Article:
The Two Fundamental Kinds of Business Rules Where They Come From and Why They Are What They Are
The SBVR definition for rule is deeply embedded in formal logic, which deals with propositions. In modal logic, propositions can claim different modes. For business rules the two relevant modes are alethic and deontic.
- Alethic rules are true 'by definition'. As such they cannot be violated. They are about how concepts, knowledge, or information are defined or structured.
- Deontic rules are rules that can be violated. They are rules about behavior, not concepts, knowledge, or information. Deontic rules are really about people, what they must and must not do, even if their activity (and the rules) are automated.
Both kinds of rules are important, of course, but deontic rules — people rules — are especially so since, ultimately, businesses are about the activity of people. This situation is very different than in the semantic web, for example, where it's all about only knowledge.
Under modal logic, every rule must therefore 'claim' one of two modes. (In practice, the 'claim' arises naturally from the syntax of a rule statement or as a meta-property.)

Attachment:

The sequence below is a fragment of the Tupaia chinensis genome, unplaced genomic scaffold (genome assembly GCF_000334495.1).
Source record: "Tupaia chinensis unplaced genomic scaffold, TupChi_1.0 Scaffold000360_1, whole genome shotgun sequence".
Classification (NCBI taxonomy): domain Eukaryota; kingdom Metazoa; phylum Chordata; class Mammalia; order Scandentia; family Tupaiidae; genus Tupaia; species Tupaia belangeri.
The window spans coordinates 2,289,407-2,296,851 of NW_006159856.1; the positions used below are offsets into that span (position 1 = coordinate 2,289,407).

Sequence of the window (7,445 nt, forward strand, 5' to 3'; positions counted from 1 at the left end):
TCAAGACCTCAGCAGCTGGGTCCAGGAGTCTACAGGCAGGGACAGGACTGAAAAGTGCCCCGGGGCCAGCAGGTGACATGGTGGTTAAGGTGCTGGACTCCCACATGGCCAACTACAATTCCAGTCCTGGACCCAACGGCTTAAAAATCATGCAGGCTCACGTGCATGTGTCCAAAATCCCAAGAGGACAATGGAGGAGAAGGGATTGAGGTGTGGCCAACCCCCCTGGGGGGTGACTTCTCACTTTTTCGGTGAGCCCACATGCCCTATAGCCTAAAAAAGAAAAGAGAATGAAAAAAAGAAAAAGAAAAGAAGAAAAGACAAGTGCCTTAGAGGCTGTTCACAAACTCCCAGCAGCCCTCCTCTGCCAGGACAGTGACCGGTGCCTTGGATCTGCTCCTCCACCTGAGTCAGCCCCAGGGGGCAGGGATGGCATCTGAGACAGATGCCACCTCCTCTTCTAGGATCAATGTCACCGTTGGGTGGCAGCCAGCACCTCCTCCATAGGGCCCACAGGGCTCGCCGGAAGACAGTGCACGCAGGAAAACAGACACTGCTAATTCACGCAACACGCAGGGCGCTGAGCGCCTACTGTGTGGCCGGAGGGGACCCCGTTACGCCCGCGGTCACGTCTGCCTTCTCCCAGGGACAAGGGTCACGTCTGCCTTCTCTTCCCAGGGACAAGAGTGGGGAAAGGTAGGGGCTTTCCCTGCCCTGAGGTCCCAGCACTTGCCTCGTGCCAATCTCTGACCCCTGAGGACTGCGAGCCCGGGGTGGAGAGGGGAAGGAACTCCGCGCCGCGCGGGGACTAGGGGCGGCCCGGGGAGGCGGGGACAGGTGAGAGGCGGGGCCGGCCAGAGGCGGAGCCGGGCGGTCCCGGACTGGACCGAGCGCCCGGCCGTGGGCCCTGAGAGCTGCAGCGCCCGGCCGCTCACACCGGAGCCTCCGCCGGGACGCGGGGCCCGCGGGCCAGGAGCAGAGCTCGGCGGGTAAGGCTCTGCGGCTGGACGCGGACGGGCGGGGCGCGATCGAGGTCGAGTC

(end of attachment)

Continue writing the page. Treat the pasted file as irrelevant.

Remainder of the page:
- Alethic implications (rules) are established by 'claiming' necessity. Things are necessarily true. A concept is what it is; says what it says. That's just the way things are.
- Deontic implications (rules) are established by 'claiming' obligation. Behavior is 'obliged' to follow the rule. But, of course, people don't always follow the rules so there can be violations. Major difference.
So a rule 'claims' either necessity or obligation, which establishes what kind of rule it is. Therefore the SBVR definitions for the two kinds of rule are:
- Definitional rule: rule that is a claim of necessity
- Behavioral rule: business rule that is a claim of obligation
Why doesn't the definition for definitional rule say "business rule" like the one for behavioral rule? Because some definitional rules are not 'under business jurisdiction' (in other words, business has no choice about them). Examples include the 'law' of gravity and all the rules of mathematics. Those rules are simply universally true.
I recommend the following pragmatic definitions for business analysts.
- Definitional rule: a rule that indicates something is necessarily true (or untrue); a rule that is intended as a definitional criterion for concepts, knowledge, or information
- Behavioral rule: a business rule that places an obligation (or prohibition) on conduct, action, practice, or procedure; a business rule whose purpose is to shape (govern) day-to-day business activity
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